IRON MAIDEN with BULLET FOR MY VALENTINE at the Air Canada Centre (40 Bay), Monday (October 16). $39.50-$67.50. 416-870-8000. Rating: NNNNN
Guitarist Janick Gers doesn't think Iron Maiden is a metal band, which seems kind of like the Queen of England denying she's a monarch or John Cleese saying, "Wot? Monty Python? Comedy? Absolutely not!" Iron Maiden is one of the most definitive metal bands in history.
"I've never thought of us as a metal band, and I never think about metal," says Gers. "Bruce [Dickinson] will go on about us being a metal band, and maybe people see us that way, but I think there's more to us than that."
"Oh," I say, looking down at my notes and crossing off all the questions pertaining to metal. Luckily, the guitarist is on the phone from the north of England and can't see me.
"If people want to call it heavy metal, that's fine with me," he goes on, "but I don't think of it that way."
To put things in perspective, Gers explains that he doesn't think of Led Zeppelin, Deep Purple or Black Sabbath as metal either.
Whatever. I can't argue with him, because he's in Iron Maiden and I'm not, but secretly I think he's wrong.
Still kicking after all these years, they've lived through grunge, the age of irony and the departure and return of prodigal vocalist Dickinson and guitarist Adrian Smith. Now, Maiden's latest offering, A Matter Of Life And Death, is garnering critical accolades and selling better than their two previous efforts. It's certified platinum in Finland (!?). Sign o' the times or a truly excellent album? A bit of both, prolly.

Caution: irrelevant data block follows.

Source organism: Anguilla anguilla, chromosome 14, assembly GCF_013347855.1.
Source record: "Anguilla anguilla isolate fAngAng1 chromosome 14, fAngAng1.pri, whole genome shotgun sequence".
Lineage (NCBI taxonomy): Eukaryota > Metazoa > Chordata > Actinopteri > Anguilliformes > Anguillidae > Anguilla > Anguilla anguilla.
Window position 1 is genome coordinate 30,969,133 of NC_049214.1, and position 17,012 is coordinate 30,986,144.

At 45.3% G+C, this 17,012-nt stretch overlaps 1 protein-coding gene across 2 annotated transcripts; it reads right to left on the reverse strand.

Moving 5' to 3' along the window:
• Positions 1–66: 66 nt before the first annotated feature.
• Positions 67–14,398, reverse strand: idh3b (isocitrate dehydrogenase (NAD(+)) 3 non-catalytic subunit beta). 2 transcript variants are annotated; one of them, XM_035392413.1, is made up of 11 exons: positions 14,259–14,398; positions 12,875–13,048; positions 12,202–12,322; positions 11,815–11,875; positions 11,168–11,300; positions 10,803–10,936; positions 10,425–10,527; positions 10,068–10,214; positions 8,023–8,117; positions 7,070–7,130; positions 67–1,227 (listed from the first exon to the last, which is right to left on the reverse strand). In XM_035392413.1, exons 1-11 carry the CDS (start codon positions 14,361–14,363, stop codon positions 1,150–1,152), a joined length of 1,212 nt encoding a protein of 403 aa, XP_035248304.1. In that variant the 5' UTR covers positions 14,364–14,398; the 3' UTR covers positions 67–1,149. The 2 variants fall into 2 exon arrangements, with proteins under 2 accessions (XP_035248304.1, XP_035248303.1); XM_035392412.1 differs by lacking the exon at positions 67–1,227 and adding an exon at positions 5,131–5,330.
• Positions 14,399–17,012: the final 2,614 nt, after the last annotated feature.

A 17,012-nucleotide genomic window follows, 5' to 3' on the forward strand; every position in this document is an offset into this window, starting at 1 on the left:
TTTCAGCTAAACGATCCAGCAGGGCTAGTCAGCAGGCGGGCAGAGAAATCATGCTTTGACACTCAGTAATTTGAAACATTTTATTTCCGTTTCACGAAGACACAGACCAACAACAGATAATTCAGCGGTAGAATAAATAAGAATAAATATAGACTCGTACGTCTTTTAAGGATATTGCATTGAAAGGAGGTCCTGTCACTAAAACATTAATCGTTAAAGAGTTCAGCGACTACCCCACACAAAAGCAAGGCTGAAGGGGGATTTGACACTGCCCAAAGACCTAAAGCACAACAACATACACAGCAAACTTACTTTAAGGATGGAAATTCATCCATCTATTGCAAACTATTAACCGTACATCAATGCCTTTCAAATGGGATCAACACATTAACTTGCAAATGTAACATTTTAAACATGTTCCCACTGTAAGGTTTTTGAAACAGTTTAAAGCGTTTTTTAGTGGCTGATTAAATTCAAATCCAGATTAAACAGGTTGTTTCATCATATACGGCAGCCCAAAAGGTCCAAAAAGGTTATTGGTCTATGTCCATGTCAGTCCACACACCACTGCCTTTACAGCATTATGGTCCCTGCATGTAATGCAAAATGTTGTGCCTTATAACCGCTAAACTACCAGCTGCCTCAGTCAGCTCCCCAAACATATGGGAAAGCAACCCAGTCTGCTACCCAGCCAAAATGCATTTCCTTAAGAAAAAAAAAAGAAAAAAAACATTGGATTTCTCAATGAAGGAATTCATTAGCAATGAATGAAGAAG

The world may indeed be ready to embrace Maiden-style metal (sorry, Janick) dramatics once again, and not in an ironic Darkness kind of way but in a truly respectful way. They had a wildly successful stint on Ozzfest 2005, which, unfortunately, went a little awry when scary lady Sharon Osbourne got mad and sabotaged their final set, but they don't talk about that any more.
At the same time, A Matter Of Life And Death is really quite fantastic. It rocks, noodles, wails, crashes, soars, trills, meanders, gallops and chugs in magnificently grandiose fashion.
The cover art features Maiden's mascot, Eddie, sitting atop a tank leading a troop of skeleton soldiers, and the songs tackle subjects like war, the paranormal and religion.
"I think of this record as more progressive. The lyrics are subtle and moving, and the music has a powerful progressive thing, an orchestral feel and thematic melodies all the way through," says Gers. Another word that might be used to describe this record is "epic." Songs average 7.916 minutes in length. (Yes, I calculated.)
"For a band our age, we took a few chances," Gers admits, "but we have the musicianship to expand songs to what we feel is the right length. If we feel a song needs to be eight minutes long, it's gonna be eight minutes long."
That's the freedom that comes with seniority. As always, these songs were recorded live in one room and are free from click tracks (tracks wih a metronome beat setting the tempo), computer tightening and other forms of manipulation. Gers frowns on the overuse of technology so prevalent in music today.
"I hear albums now and they sound unbelievable - everything's piled on top of everything else, and they're produced to the hilt. Then you see the band live and it sounds like any other band, because it can't have what the record has. Everything's done to a click track and there's no air. It doesn't breathe.
"Adrian is using a guitar synth on this album, which is great. It adds a bit of sparkle. But what I don't like are all the processed sounds. You press the Jimmy Page button and end up with a supposed Jimmy Page sound.
"But you know, Jimmy page didn't have a button to be Jimmy Page, and that's what made it exciting."